2. March 11, 2011 9:15 am

    Great post Robin and I really like how you suggest that before joining an organization, one takes a long hard look at their own values and how well they align to the company.

    You bring up an important point around the fluffy factor and values created in vacuums or for the sheer purpose of marketing to draw new employees and customers. They will fail most of the time because in reality they are programs designed to achieve short term results and not long-term changes in habits and behaviors that effect actual experiences people have with the company inside and out.

    It’s so easy to market values. But there are huge differences in positioning a value within a brand promise and taking the time to define it in actionable terms then educate, communicate, recognize, coach and reinforce attitudes and behavior consistent with those values (and outcomes) — daily.

    The examples you shared are a perfect representation of surface-level tactics and how not to live a value. It’s teaching the how *to* that’s key. To Peter’s point, there’s an opportunity to reinforce behaviors and values in every performance review. But even so, waiting for the performance review doesn’t do well to reinforce value behaviors daily.

    With clear definition and examples of what good behavior looks like, how it gets recognized and why it’s important, people will be come more aware of their actions and mindful to change them over time.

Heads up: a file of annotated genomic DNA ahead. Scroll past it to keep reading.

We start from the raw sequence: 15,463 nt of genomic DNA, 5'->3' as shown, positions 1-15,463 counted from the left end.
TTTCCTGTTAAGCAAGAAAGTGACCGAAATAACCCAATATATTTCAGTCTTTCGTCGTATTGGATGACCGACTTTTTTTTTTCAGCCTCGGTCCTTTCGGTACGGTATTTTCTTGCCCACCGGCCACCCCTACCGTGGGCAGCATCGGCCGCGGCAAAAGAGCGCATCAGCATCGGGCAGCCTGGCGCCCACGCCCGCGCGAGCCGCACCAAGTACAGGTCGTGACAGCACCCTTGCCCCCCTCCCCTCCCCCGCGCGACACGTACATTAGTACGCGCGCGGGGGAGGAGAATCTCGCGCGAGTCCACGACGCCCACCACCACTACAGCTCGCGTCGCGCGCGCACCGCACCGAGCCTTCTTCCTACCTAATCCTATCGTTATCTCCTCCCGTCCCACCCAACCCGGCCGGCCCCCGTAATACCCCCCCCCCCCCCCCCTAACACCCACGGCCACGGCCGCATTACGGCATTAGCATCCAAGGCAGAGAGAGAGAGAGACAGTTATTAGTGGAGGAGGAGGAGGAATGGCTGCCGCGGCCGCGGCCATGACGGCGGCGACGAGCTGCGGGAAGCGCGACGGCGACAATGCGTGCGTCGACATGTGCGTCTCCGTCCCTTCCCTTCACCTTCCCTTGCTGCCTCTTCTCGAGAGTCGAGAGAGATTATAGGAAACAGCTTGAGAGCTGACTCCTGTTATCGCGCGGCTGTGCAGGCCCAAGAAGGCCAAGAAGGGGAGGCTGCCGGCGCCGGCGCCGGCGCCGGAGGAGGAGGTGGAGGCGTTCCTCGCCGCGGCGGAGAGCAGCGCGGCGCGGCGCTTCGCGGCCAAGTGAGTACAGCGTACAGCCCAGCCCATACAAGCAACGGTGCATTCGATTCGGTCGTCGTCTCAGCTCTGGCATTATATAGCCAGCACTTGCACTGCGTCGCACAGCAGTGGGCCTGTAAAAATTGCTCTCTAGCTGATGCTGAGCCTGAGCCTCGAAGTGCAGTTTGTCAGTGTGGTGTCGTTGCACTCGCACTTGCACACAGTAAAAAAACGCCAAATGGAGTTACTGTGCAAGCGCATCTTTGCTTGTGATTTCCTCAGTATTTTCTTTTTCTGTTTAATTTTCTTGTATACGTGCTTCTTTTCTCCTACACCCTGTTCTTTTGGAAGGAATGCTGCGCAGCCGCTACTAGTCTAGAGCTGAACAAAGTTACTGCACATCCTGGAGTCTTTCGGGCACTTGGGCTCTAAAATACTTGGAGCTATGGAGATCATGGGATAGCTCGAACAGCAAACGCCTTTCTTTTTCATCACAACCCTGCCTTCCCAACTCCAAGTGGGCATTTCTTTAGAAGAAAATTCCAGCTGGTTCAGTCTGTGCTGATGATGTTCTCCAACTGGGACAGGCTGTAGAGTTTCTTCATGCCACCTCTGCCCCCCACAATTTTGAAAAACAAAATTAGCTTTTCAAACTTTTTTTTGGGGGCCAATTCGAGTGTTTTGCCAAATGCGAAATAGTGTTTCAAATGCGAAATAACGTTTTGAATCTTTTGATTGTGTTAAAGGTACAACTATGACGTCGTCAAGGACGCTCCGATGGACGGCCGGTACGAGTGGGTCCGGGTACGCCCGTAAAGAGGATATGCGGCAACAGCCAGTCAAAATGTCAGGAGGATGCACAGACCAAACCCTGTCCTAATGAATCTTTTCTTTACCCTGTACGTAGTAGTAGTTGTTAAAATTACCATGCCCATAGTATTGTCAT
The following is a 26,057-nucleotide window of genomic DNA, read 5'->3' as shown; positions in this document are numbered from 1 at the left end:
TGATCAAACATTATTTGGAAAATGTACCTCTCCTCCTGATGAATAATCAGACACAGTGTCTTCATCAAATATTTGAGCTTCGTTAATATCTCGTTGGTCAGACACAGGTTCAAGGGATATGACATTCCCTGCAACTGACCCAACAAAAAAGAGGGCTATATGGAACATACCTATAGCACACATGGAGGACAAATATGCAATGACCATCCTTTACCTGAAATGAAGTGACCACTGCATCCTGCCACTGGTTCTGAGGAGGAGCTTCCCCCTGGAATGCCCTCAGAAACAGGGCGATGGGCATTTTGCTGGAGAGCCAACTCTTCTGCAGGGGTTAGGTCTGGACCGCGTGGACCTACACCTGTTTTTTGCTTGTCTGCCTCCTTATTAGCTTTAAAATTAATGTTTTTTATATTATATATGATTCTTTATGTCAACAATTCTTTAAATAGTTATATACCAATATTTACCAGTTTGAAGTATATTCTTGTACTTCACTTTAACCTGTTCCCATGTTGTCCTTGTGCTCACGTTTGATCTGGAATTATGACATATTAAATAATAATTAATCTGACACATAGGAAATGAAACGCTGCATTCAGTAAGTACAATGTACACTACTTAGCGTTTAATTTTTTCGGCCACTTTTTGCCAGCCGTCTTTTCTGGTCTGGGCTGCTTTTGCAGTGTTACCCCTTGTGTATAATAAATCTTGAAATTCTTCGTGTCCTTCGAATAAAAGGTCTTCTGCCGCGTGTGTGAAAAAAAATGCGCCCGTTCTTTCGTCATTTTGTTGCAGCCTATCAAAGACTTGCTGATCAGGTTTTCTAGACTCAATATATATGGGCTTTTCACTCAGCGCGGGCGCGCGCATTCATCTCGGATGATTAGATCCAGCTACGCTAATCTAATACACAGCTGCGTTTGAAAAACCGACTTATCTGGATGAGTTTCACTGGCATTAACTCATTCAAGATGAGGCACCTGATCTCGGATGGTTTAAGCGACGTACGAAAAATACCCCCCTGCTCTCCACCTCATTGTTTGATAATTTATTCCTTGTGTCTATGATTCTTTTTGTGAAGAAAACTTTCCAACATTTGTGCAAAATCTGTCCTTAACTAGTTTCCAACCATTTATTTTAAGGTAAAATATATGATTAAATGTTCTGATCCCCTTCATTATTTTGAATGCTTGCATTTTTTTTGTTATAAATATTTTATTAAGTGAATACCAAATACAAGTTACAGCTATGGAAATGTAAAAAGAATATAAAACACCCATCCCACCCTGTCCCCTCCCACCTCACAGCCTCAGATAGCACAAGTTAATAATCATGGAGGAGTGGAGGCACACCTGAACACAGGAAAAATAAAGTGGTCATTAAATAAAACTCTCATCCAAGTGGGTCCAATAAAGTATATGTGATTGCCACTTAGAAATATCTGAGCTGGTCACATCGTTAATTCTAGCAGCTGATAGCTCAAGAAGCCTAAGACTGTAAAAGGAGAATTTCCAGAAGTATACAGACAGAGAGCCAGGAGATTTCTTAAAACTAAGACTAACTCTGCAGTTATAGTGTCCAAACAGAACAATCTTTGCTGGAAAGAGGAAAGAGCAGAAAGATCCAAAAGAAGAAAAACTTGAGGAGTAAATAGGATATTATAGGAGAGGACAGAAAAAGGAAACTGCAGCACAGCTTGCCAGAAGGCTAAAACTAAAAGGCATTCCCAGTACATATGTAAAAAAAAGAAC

Without positive feedback and reinforcement, it’s likely they’ll fall back into the actions and experiences they’ve become accustomed to – habits deeply embedded in the culture. This is often a mirror example of how they see others being treated and how they themselves are treated by peers and/or leaders over time.

    Monkey see. Monkey do. Change is hard.

  3. March 11, 2011 10:48 am

    We’re in the process of taking a fresh approach to our service values in my organization. We pulled together 60 front line staff, and added 10 parents whose children were patients, and had that group identify what our service standards should be going forward. It was a great experience, and kept the focus on what’s important and real; not what might look good posted on a wall. Great post.

  4. March 11, 2011 1:07 pm

    Hi Robin

    Really enjoyed reading this post and it’s definitely got me thinking. Forming and articulating the values of an organisation in a way that everyone can relate to is a real challenge, but can also be hugely rewarding. I know we haven’t got this right yet and I’d love to hear more examples of where it’s been done successfully and what difference it’s made – I’m certain it would be very powerful.

    Thanks for a thought-provoking post!
    Alison

  5. Robin Schooling permalink*
    March 12, 2011 8:58 am

    Thanks everyone for sharing your thoughts. It’s clear we all agree that it’s mission-critical to explore and examine values for your organization. I think as 2011 moves along, I may have some real-life experiences to share around this topic (exciting!).